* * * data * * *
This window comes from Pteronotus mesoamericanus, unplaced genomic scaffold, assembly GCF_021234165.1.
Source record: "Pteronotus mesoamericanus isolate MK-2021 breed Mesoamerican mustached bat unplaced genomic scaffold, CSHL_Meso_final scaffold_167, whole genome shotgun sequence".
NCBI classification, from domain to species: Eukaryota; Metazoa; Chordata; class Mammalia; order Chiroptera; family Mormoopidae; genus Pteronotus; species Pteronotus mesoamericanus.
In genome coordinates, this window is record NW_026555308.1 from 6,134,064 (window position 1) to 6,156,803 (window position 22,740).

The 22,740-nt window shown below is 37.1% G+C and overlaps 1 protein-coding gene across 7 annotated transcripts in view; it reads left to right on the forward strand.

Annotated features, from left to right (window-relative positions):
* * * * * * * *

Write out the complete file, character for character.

This window comes from Pteronotus mesoamericanus, unplaced genomic scaffold, assembly GCF_021234165.1.
Source record: "Pteronotus mesoamericanus isolate MK-2021 breed Mesoamerican mustached bat unplaced genomic scaffold, CSHL_Meso_final scaffold_167, whole genome shotgun sequence".
NCBI classification, from domain to species: Eukaryota; Metazoa; Chordata; class Mammalia; order Chiroptera; family Mormoopidae; genus Pteronotus; species Pteronotus mesoamericanus.
In genome coordinates, this window is record NW_026555308.1 from 6,134,064 (window position 1) to 6,156,803 (window position 22,740).

The 22,740-nt window shown below is 37.1% G+C and overlaps 1 protein-coding gene across 7 annotated transcripts in view; it reads left to right on the forward strand.

Annotated features, from left to right (window-relative positions):